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The Comedy of Errors | Study Guide

William Shakespeare

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The Comedy of Errors | Act 3, Scene 2 | Summary



Back on the streets of Ephesus, Luciana upbraids Antipholus of Syracuse for his coldness toward Adriana—his "wife" and Luciana's sister. If he is truly unhappy with his marriage, she tells him, he nonetheless should try to be a gentleman and hide his dissatisfaction from Adriana. In reply Antipholus of Syracuse tells Luciana he is actually in love with her, not Adriana. Luciana is shocked by this revelation and begins to suspect Antipholus is mad. Stalling for time, she eventually manages to escape the stage.

Just then Dromio of Syracuse comes running in, fresh from a disturbing encounter with Luce, the cook, alias Nell. He says Luce claims to be betrothed to him and somehow knows about all of his "privy marks"—his birthmarks, moles, and warts. For Antipholus of Syracuse, this confirms the rumors of rampant witchcraft in Ephesus; he tells Dromio of Syracuse to hurry to the harbor and buy passage on the next ship out of town.

After Dromio leaves Angelo arrives and presents Antipholus of Syracuse with the gold chain, which has just now been finished. Antipholus of Syracuse, who doesn't know Angelo and didn't order any jewelry, is confused and offers to pay the goldsmith on the spot. Angelo tells Antipholus of Syracuse not to worry: he will stop by for payment later. For Antipholus of Syracuse, the whole encounter is one more sign something is not right in this city. He decides to pocket the "golden gift," then runs off to look for Dromio of Syracuse.


Awestruck by Luciana's beauty, Antipholus of Syracuse lapses into the language of Elizabethan love poetry. Beginning in line 31, he speaks to Luciana, using a string of lofty images, which could just as easily have come from Shakespeare's sonnets:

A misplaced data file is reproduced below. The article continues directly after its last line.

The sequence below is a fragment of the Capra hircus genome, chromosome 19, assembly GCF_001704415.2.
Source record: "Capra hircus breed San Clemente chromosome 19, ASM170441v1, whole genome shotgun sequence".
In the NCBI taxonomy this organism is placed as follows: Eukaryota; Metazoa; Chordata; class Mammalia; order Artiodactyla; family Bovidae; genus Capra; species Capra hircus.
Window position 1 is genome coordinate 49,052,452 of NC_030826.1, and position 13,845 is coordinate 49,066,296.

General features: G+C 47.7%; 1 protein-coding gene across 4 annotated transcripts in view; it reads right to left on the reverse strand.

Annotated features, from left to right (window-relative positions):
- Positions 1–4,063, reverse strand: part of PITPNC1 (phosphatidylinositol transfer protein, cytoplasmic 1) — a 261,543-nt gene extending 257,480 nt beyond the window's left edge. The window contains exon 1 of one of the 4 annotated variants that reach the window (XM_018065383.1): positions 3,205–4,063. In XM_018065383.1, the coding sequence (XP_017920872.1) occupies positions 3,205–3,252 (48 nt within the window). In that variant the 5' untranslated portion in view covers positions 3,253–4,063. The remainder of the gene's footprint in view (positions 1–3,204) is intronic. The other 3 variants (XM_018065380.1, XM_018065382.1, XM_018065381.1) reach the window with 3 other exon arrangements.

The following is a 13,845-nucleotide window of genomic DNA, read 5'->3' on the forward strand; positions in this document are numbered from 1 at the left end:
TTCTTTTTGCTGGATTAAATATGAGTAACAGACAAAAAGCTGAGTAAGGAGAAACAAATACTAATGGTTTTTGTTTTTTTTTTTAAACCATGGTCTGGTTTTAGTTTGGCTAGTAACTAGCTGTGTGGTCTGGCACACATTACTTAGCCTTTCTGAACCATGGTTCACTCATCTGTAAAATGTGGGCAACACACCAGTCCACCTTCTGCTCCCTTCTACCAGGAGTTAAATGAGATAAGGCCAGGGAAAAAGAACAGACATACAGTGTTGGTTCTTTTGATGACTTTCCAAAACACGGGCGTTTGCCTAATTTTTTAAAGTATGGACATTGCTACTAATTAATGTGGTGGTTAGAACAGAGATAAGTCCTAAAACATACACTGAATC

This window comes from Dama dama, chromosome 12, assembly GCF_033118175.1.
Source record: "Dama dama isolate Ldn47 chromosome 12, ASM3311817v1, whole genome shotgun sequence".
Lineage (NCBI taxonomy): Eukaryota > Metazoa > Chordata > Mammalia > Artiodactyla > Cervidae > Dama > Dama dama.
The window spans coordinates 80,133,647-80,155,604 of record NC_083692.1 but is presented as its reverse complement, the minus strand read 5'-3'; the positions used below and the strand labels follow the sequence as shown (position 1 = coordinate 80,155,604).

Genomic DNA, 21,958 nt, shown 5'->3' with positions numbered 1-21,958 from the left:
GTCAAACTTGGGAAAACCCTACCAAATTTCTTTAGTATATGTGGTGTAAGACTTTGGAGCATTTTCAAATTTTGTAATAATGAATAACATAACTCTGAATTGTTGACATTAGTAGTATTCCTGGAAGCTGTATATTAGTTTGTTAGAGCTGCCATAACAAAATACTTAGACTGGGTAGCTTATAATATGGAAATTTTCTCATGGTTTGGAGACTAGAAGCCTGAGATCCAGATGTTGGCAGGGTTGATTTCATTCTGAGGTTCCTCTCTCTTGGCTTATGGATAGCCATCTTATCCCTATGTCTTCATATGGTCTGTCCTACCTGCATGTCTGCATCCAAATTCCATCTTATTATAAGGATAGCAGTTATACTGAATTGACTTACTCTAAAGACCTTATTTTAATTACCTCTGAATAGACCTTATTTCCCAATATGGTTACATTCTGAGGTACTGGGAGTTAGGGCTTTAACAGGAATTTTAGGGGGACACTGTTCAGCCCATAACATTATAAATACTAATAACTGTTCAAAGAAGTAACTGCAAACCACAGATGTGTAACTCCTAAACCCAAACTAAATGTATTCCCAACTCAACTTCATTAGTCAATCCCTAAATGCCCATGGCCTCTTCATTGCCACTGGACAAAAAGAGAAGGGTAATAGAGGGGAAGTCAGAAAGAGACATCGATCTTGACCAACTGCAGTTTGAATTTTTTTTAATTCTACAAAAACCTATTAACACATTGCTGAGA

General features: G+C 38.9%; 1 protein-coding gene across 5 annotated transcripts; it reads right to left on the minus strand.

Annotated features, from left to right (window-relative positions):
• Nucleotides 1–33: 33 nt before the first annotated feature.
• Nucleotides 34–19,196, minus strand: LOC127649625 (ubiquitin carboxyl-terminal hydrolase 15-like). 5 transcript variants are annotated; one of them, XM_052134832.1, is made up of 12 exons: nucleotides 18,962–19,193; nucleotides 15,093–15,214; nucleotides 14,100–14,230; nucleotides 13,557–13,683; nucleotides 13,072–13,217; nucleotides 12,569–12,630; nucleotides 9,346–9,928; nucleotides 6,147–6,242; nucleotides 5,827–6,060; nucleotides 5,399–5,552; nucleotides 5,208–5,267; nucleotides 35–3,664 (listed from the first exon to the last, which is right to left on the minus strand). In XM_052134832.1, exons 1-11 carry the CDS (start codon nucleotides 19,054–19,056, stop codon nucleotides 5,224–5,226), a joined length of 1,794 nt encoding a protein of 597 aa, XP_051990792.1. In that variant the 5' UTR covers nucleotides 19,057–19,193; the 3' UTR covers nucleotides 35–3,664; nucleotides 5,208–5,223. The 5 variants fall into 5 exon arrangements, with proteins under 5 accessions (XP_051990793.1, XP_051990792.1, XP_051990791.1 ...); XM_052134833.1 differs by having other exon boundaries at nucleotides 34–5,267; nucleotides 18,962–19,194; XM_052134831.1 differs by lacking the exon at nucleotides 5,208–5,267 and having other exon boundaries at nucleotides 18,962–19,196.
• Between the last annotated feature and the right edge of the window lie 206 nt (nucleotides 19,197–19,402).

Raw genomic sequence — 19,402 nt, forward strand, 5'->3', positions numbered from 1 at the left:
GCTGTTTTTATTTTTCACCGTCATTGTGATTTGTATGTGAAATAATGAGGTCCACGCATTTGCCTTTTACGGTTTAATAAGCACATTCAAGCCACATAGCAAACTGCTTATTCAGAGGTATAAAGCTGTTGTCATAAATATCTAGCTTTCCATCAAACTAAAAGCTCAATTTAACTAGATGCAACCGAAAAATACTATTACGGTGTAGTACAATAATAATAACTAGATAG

Teach me, dear creature, how to think and speak.
Lay open to my earthly gross conceit,
Smothered in errors, feeble, shallow, weak,
The folded meaning of your words' deceit.

In subsequent lines Antipholus likens Luciana to a goddess, a mermaid, and a siren—a sharp contrast from the folk proverbs and lowbrow insults exchanged in the previous scene. The rhyme scheme, too, helps to mark this passage as distinct from the ordinary speech of The Comedy of Errors: although iambic pentameter is used throughout the play, Antipholus's quatrains stand out against a backdrop of unrhymed blank verse and zingy Dromio couplets.

For the audience these lines might come as a nice reprieve from the turbulence of the rest of the play. To Luciana, however, Antipholus of Syracuse's high-flown love speeches probably constitute further proof her brother-in-law is not in his right mind. Antipholus of Ephesus, her real brother-in-law, does not speak like this anywhere in the play: he is a short-tempered man of affairs whose long speeches (e.g., at the end of Act 5, Scene 1) tend to be provoked by anger, not love.

Not that the love poetry lasts in any case. Dromio of Syracuse's description of Luce in the latter half of the scene is vulgar and grotesque, almost the opposite of Antipholus's admiring speech to Luciana. He begins with some fat-shaming remarks about Luce's size, but these soon morph into a geography lesson, as Dromio of Syracuse likens the "spherical" Luce to a globe and each body part to a country. In the process he rehearses contemporary English stereotypes about other nations: Scotland, like Luce's callused palms, is a "hard" and "barren" place; Spain is "hot" like her breath. The joke on France is a little more complicated: Dromio likens the country to Luce's forehead because it is "making war against her heir." This pun reflects the English view of France as a country plagued by infighting among its nobles and royalty.

Later in the scene Angelo hints Antipholus of Ephesus has a reputation for being hotheaded and easily agitated. The goldsmith first claims to have been unable to deliver the chain at the Porpentine, where he was supposed to give it to the courtesan. However, he then tells Antipholus of Syracuse to "go home with it, and please your wife withal"—in other words, give the chain to Adriana as originally planned. It's possible Angelo is simply forgetful, or so caught up in his work he has forgotten Antipholus's intentions for the chain. It seems equally likely he is trying yet again to prevent Antipholus from acting rashly. Balthasar, after all, pulls a very similar move in the previous scene, proposing alternate dinner plans, so Antipholus will not break down his own door in broad daylight.

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